That Celebrity Hummus Recipe Calls for Canned Chickpeas and You’ve Only Got Dried – Now What?

Hummus, a humble dish of pureed chickpeas, sesame paste, and olive oil, is probably the best recognized and most popular Middle Eastern food. You can buy it in even the tiniest grocery store in the smallest rural town. In fact, you can probably find everything from the simplest garlic hummus to fancy versions that incorporate olives, roasted red pepper, eggplant, or even beets.

The convenience of buying prepared hummus is obvious: just open the container and start dipping. But there are plenty of advantages to making your own hummus at home, not the least of which are the difference in price and the fact that you can control what goes into the dip you’re going to feed to your kids. There is also the fun of trying out different recipes, including the ones created by celebrity chefs like Alton Brown, Gordon Ramsay, of Jamie Oliver.

Pinterest is filled with page after page of hummus recipes. Even the keyword suggestions from Pinterest’s Guided Search scroll on for many pages! But according to the folks at the Kitchn, the most popular hummus recipe right now is the Barefoot Contessa recipe. As the recipe they link to has been saved 41,000 times on Pinterest, you know they aren’t exaggerating its popularity!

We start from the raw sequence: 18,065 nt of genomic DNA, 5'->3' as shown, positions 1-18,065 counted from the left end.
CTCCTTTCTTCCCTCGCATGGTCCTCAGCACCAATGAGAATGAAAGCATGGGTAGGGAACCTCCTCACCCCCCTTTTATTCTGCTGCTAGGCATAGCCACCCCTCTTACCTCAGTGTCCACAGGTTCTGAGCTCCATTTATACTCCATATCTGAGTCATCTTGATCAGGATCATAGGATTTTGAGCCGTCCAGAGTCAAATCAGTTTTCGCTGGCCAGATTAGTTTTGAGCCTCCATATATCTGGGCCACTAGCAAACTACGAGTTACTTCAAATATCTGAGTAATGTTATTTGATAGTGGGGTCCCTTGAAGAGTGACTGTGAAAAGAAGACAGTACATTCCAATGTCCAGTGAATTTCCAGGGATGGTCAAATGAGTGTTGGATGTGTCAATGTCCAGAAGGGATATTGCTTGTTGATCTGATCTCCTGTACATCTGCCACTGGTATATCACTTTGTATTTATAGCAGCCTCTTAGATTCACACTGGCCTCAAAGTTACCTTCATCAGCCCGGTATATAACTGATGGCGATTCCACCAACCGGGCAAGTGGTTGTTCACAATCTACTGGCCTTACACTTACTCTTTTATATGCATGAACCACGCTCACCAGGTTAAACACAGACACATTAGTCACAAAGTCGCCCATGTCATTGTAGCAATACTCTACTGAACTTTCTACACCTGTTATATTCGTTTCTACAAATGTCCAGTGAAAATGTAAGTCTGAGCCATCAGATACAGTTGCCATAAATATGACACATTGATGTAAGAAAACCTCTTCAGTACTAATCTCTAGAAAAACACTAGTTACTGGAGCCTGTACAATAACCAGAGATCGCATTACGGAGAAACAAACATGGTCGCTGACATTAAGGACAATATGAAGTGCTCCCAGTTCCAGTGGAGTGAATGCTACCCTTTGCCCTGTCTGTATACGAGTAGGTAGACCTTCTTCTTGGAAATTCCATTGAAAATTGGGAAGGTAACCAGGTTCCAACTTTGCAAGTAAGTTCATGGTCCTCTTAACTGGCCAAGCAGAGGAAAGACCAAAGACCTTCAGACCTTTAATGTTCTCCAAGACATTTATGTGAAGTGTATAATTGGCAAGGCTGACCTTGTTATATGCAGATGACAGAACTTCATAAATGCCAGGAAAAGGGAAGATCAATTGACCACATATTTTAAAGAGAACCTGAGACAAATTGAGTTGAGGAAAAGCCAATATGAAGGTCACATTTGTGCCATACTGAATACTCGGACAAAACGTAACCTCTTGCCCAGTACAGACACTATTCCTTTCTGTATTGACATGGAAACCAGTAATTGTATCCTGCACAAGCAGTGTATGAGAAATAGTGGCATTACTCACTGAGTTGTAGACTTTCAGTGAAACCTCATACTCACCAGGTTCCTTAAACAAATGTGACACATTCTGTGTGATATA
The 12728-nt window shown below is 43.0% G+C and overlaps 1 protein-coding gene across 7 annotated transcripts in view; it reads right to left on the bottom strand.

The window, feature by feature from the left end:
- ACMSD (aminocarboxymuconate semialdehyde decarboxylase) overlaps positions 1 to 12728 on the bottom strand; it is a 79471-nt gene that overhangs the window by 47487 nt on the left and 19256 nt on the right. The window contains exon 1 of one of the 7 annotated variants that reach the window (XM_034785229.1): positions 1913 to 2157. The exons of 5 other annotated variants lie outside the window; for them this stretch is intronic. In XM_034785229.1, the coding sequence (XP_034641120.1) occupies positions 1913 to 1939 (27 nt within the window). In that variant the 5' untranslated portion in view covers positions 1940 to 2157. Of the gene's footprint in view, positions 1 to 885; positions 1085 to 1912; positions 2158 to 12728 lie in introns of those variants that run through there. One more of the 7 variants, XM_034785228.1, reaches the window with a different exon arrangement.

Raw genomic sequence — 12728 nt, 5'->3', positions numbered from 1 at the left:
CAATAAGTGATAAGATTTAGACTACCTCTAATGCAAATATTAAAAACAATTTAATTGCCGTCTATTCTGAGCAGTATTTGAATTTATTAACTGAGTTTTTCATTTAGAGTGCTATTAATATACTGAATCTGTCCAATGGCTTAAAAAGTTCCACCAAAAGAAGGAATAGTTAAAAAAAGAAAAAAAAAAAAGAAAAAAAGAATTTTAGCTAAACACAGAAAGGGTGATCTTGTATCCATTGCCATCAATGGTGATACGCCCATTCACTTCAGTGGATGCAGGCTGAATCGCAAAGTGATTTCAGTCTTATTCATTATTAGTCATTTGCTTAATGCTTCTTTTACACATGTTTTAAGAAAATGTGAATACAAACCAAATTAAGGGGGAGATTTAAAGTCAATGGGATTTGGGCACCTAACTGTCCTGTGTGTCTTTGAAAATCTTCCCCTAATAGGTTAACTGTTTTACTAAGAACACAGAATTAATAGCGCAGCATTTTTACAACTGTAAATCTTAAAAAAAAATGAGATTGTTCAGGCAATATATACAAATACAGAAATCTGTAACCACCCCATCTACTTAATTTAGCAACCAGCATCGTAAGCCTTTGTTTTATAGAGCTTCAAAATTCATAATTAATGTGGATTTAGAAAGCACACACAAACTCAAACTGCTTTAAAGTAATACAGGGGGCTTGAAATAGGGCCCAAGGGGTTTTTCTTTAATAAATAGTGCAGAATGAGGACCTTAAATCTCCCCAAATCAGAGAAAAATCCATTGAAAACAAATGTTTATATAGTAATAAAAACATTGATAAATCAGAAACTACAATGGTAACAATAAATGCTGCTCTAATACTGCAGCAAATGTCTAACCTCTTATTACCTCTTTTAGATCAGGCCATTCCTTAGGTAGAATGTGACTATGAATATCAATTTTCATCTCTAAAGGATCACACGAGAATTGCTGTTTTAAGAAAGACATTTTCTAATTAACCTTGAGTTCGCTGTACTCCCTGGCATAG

The recipe is a nice, clean, simple one that really only strays from traditional hummus in its addition of hot sauce. The problem? It begins with canned chickpeas.

Oh. And we almost never buy canned beans.

It is so discouraging that almost every recipe that uses beans calls for commercially prepared canned beans! And almost no recipe ever comes with instructions for converting to dried beans. So if you prefer to use dry beans for the ease of storage, health benefits or huge cost savings, you are going to have to work harder to use those recipes.

 

Dry chickpeas are less expensive, healthier, and easier to store than canned (Graphic by ulleo/Pixabay/CC0)
Learn to convert recipes so you can cook with dried legumes like these chickpeas (garbanzo beans.) You can even freeze cooked beans to cut down on cooking and prep time for your next recipe!
(Image: ulleo/Pixabay/CC0 1.0)

 

Fortunately, Ina Garten has kindly spelled things out very clearly in her hummus recipe. She measures the amount of chickpeas (aka garbanzo beans) in cups instead of cans. And she is measuring the drained beans, instead of the beans in their liquid. So it’s easy enough to be sure that you’ll have the exact quantity of cooked chickpeas to make this popular hummus. She was even kind enough to give the amount of reserved liquid needed to make Barefoot Contessa hummus – and she suggests using water as a substitute in case the cooking liquid isn’t available.